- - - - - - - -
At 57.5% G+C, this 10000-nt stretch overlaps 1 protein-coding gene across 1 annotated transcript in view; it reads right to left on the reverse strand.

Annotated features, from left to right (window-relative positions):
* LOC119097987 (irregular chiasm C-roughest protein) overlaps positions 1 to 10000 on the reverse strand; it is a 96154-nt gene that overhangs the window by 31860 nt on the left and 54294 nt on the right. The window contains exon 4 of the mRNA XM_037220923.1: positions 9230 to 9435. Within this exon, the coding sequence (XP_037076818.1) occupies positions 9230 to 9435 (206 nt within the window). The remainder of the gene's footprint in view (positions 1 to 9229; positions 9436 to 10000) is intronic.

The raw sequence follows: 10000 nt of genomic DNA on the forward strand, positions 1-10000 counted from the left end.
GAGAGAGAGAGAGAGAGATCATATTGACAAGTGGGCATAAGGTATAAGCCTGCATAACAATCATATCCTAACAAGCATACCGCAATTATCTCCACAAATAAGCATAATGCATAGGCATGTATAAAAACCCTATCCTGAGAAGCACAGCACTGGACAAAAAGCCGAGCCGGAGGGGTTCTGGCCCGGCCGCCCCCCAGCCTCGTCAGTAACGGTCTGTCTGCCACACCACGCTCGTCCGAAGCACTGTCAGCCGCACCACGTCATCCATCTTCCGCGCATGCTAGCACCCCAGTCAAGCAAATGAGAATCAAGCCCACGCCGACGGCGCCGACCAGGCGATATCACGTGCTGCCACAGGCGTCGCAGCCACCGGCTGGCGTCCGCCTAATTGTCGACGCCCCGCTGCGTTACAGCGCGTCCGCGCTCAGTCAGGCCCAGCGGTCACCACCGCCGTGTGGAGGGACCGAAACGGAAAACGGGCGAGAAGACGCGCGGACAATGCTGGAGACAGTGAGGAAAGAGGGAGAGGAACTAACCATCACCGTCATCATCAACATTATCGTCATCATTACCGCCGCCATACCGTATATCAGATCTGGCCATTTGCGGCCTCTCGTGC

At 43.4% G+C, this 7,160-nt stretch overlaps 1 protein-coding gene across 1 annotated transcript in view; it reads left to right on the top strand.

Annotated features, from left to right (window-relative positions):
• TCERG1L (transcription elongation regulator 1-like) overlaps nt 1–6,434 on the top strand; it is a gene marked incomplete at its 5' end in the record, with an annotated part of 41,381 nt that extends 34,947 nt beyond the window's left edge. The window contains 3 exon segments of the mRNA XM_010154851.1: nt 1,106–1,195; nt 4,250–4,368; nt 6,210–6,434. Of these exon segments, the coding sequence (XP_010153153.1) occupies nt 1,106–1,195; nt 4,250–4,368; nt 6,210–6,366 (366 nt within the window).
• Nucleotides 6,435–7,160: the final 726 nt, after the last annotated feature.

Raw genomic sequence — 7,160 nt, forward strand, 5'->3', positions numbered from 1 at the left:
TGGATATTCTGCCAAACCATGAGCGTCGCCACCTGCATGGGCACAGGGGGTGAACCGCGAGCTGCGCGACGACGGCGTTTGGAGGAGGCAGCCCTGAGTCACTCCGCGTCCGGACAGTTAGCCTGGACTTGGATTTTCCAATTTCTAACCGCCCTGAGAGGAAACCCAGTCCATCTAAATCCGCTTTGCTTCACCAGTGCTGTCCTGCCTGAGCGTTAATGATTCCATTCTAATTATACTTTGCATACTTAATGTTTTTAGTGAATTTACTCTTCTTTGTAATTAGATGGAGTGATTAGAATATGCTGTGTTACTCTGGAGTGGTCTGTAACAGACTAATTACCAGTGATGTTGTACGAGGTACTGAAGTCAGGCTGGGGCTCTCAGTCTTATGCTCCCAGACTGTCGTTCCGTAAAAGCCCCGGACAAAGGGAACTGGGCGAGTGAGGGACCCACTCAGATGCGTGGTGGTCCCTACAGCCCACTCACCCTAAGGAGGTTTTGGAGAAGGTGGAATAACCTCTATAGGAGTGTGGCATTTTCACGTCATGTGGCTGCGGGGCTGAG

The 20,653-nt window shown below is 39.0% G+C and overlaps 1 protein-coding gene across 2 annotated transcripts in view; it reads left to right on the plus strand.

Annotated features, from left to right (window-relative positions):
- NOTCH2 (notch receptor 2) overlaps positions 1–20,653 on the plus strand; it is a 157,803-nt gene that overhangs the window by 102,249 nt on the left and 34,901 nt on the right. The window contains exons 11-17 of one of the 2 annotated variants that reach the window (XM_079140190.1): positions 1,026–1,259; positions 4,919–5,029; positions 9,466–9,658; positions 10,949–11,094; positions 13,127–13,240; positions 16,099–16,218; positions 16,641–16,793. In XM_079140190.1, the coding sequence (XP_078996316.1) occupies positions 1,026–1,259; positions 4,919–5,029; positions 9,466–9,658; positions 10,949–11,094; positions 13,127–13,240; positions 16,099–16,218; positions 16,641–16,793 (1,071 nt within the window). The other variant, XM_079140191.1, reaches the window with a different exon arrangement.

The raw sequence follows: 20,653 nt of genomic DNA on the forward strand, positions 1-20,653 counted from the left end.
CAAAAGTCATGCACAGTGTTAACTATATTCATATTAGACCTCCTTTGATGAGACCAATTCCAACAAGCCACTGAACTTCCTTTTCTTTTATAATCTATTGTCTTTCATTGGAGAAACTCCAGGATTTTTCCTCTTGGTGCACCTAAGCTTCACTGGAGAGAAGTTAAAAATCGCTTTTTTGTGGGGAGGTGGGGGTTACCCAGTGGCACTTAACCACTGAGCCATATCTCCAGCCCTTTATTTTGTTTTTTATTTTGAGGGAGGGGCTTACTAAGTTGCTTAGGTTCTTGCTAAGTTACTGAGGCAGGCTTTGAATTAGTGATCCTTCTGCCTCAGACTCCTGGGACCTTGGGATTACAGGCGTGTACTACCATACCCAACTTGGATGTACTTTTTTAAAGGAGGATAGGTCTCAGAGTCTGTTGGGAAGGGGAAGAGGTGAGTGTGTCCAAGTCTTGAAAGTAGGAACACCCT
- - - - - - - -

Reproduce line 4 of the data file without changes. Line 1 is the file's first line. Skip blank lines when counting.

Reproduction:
The raw sequence follows: 10000 nt of genomic DNA on the forward strand, positions 1-10000 counted from the left end.